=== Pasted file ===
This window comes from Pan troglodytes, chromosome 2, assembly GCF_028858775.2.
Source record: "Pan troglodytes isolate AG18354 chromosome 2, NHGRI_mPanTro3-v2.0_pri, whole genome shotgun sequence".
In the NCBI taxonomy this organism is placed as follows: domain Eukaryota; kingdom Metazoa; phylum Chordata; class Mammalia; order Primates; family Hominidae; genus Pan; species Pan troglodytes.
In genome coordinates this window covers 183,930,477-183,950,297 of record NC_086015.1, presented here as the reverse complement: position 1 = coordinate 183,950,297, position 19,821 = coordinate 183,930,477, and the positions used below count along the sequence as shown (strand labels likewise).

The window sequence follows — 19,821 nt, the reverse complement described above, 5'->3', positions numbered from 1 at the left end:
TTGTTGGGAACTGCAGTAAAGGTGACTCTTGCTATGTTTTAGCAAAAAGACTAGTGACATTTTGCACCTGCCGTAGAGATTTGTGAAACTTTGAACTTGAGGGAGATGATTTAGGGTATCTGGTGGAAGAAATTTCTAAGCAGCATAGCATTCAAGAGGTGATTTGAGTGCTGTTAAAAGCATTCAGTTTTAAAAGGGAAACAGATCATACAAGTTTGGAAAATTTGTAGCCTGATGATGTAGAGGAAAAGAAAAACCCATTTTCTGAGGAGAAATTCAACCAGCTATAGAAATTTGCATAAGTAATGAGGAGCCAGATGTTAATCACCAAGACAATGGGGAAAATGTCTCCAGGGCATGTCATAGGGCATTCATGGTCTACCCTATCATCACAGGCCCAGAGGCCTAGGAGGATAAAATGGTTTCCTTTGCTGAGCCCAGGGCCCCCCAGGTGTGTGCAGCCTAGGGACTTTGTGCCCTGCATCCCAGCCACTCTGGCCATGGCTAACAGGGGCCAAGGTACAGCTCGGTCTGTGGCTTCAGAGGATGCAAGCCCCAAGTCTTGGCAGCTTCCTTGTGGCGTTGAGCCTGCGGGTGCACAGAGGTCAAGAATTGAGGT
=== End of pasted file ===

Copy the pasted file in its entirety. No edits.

This window comes from Pan troglodytes, chromosome 2, assembly GCF_028858775.2.
Source record: "Pan troglodytes isolate AG18354 chromosome 2, NHGRI_mPanTro3-v2.0_pri, whole genome shotgun sequence".
In the NCBI taxonomy this organism is placed as follows: domain Eukaryota; kingdom Metazoa; phylum Chordata; class Mammalia; order Primates; family Hominidae; genus Pan; species Pan troglodytes.
In genome coordinates this window covers 183,930,477-183,950,297 of record NC_086015.1, presented here as the reverse complement: position 1 = coordinate 183,950,297, position 19,821 = coordinate 183,930,477, and the positions used below count along the sequence as shown (strand labels likewise).

The window sequence follows — 19,821 nt, the reverse complement described above, 5'->3', positions numbered from 1 at the left end:
TTGTTGGGAACTGCAGTAAAGGTGACTCTTGCTATGTTTTAGCAAAAAGACTAGTGACATTTTGCACCTGCCGTAGAGATTTGTGAAACTTTGAACTTGAGGGAGATGATTTAGGGTATCTGGTGGAAGAAATTTCTAAGCAGCATAGCATTCAAGAGGTGATTTGAGTGCTGTTAAAAGCATTCAGTTTTAAAAGGGAAACAGATCATACAAGTTTGGAAAATTTGTAGCCTGATGATGTAGAGGAAAAGAAAAACCCATTTTCTGAGGAGAAATTCAACCAGCTATAGAAATTTGCATAAGTAATGAGGAGCCAGATGTTAATCACCAAGACAATGGGGAAAATGTCTCCAGGGCATGTCATAGGGCATTCATGGTCTACCCTATCATCACAGGCCCAGAGGCCTAGGAGGATAAAATGGTTTCCTTTGCTGAGCCCAGGGCCCCCCAGGTGTGTGCAGCCTAGGGACTTTGTGCCCTGCATCCCAGCCACTCTGGCCATGGCTAACAGGGGCCAAGGTACAGCTCGGTCTGTGGCTTCAGAGGATGCAAGCCCCAAGTCTTGGCAGCTTCCTTGTGGCGTTGAGCCTGCGGGTGCACAGAGGTCAAGAATTGAGGT